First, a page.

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AGED CARE workplaces need to be geared toward high
performance rather than mere survival in this era of reform, says
an international expert in the study of organisational culture.
New Zealand-based anthropologist Michael Henderson,
who heads consultancy The Corporate Anthropologist, is
presenting at Aged and Community Services Australia
National Conference in Adelaide in September.
A corporate anthropologist takes the core skill set and
perspective of an anthropologist and applies them to
organisations and their cultures, Henderson says.
"Having an adaptive and resilient culture within an
organisation is especially critical during times of change,
to not just manage but to succeed and thrive," says
Henderson, who is also an author of five books on mastering company
culture and human values.
Thriving workplace cultures
Being adaptive and resistant is essential in times of reform,
says 'corporate anthropologist'.
He says there are three fundamental strategies that
organisations provide to their market place.
"At the basic level they offer operational excellence; they
strive to deliver as well as possible the product or service
the market expects.
"At a more sophisticated level, they offer customer
intimacy, where it is the provider's job to learn the nuances
and offer an enhanced type of product or service.
"And then there is product leadership, where the
organisation ignores the parameters and what the market is
asking for and totally reinvents the market, like for instance
with Apple's products," Henderson says.
While most organisations had a combination of the three,
he said there was always a front wheel, and for aged care, that would
typically have been operational excellence.
To move from the first level to the second, he said an organisational
culture needed to be both aware and continuously adaptive to changes
in the market and consumer circumstances.
However, a culture of constant adaptation and change can be
very challenging and confronting to some staff, he says. "People will
tend to cling to a mindset and resist change but if you don't adjust,
you are gone."
Individuals, teams and departments instead need to move from a
cultural mindset to one of mind-share, he says. n
ACSA National Conference 2014 runs 7- 10 September at Adelaide
Convention Centre. Go to: www.acsaconference.org.au
WHILE MEETING physical needs is a must, addressing
emotional and psychological needs in design would allow people
to feel more included and connected, according to architect Guy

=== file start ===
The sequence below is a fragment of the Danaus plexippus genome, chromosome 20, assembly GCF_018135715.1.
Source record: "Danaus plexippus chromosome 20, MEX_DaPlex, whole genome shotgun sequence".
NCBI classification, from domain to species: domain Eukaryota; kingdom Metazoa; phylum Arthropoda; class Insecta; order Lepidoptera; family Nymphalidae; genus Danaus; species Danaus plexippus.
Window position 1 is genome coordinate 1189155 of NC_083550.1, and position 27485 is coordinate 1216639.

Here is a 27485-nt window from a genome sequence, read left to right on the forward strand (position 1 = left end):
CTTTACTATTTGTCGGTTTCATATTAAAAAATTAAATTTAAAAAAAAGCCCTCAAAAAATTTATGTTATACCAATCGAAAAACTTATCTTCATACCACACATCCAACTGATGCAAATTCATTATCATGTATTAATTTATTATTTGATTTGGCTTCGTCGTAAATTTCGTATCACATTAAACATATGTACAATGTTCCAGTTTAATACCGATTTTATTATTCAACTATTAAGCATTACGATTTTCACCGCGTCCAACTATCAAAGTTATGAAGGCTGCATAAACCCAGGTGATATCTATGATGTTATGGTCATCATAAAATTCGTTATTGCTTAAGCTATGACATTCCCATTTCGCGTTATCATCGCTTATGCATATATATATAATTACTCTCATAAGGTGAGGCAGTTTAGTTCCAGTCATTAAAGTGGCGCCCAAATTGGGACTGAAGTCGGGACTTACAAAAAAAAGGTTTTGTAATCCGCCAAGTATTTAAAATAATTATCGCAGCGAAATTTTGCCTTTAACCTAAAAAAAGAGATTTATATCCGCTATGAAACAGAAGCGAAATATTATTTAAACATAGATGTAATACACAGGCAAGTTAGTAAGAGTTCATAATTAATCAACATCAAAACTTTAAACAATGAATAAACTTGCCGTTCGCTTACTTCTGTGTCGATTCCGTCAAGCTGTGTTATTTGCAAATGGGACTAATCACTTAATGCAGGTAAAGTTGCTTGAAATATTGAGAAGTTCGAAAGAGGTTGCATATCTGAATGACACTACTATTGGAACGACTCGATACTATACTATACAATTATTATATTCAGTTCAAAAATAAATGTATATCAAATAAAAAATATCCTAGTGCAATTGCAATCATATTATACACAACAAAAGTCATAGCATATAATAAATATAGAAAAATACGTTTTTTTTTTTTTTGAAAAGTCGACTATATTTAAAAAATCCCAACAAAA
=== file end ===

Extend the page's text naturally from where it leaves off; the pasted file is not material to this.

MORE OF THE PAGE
Luscombe, director of GLADStudio.
Luscombe was speaking about what designers could do to
go beyond universal design at COTA NSW's inaugural Universal
Design Conference in Sydney in late August.
"Universal design is seen in terms of making wider doorways and
that sort of thing, but it goes deeper than that," Mr Luscombe said.
A truer approach looked at making things more inclusive for
people who have a disability, are older or different in some way,
by removing the barriers that make them feel different, he said.
Luscombe presented findings from a recent trip to Europe
looking at innovative aged care and housing options for older
people, which he undertook after winning the Byera Hadley
Rather than specific aspects of design to include, Mr Luscombe
said it was about looking at what people need. "A part of the need,
which certainly came out in my tour, was that idea that people
wanted to feel happy and they wanted to feel comfortable," he said.
A lot of people talked about large windows as one of the
things they liked best, he said. In addition to letting more light
in, people said it was because it made them connected to the
outside world. "They can see what is going on. They felt they
knew they weren't isolated and were part of a community too."
It goes to the notions of feeling separated and not belonging,
which are among issues that come up in aged care facilities
where people feel they are alone, he said.
Universal Design Conference took place 20 -- 21 August at
Sydney Town Hall. n
Universal design should
go beyond addressing
accessibility to include what
makes a person feel happy,
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